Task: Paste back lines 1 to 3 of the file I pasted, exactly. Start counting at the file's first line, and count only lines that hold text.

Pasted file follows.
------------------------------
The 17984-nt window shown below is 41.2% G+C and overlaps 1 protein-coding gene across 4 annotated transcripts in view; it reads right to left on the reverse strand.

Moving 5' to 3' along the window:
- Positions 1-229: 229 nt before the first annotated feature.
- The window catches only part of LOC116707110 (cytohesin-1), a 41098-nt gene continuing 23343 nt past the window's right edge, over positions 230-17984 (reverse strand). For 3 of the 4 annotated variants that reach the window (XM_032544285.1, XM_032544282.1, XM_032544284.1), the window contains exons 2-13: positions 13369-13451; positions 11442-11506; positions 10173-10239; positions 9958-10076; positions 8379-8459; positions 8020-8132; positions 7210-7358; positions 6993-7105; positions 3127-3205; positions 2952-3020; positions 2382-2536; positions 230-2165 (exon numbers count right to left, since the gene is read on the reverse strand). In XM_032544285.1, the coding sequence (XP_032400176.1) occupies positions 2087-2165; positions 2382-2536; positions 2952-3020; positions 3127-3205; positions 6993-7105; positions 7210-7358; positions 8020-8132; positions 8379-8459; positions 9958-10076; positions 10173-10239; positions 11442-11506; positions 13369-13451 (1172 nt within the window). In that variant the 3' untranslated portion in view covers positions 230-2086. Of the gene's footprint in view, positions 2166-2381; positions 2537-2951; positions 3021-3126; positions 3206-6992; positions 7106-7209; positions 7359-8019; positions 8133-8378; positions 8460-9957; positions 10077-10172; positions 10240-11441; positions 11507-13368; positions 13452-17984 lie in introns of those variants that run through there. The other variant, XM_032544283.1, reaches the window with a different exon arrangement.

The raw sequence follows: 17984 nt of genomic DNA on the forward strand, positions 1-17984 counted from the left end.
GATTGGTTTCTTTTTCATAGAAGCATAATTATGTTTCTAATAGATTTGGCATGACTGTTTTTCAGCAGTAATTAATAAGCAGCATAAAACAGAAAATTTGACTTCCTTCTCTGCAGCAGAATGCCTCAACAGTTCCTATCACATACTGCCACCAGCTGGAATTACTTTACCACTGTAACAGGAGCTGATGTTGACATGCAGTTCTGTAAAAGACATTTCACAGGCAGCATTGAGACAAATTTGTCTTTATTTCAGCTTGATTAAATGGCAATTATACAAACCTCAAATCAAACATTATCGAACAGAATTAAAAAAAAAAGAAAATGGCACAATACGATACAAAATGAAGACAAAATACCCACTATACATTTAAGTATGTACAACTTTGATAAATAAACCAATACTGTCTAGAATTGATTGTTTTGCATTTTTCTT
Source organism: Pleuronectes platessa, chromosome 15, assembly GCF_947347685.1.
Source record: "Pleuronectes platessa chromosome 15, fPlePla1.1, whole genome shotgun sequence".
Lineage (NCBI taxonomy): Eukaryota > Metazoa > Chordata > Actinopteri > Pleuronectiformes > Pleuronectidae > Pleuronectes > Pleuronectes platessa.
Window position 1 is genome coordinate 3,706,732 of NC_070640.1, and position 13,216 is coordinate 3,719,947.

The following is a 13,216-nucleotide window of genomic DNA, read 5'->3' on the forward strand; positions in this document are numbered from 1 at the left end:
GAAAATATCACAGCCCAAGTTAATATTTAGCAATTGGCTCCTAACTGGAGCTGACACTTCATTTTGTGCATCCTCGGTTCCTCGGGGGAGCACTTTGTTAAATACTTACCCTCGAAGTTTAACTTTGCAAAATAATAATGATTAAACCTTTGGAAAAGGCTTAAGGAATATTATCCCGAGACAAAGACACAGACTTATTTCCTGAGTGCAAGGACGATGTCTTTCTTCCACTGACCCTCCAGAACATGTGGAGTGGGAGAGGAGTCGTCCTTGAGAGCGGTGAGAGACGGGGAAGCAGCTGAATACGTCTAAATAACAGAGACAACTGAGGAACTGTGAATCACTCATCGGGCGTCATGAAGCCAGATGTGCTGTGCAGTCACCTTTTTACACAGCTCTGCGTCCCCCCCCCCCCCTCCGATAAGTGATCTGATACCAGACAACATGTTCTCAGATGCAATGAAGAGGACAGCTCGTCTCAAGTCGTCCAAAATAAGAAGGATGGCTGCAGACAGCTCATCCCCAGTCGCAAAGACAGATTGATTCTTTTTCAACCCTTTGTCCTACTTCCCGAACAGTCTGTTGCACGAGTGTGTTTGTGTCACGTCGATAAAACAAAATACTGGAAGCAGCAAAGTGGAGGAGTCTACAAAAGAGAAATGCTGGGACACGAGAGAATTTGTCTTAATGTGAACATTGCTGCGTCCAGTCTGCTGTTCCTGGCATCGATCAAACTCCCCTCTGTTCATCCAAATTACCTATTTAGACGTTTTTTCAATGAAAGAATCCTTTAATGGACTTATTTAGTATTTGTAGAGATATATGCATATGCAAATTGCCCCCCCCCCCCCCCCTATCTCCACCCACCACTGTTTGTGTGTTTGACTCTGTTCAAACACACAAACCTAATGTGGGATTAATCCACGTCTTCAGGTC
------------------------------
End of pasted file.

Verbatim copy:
The 17984-nt window shown below is 41.2% G+C and overlaps 1 protein-coding gene across 4 annotated transcripts in view; it reads right to left on the reverse strand.

Moving 5' to 3' along the window:
- Positions 1-229: 229 nt before the first annotated feature.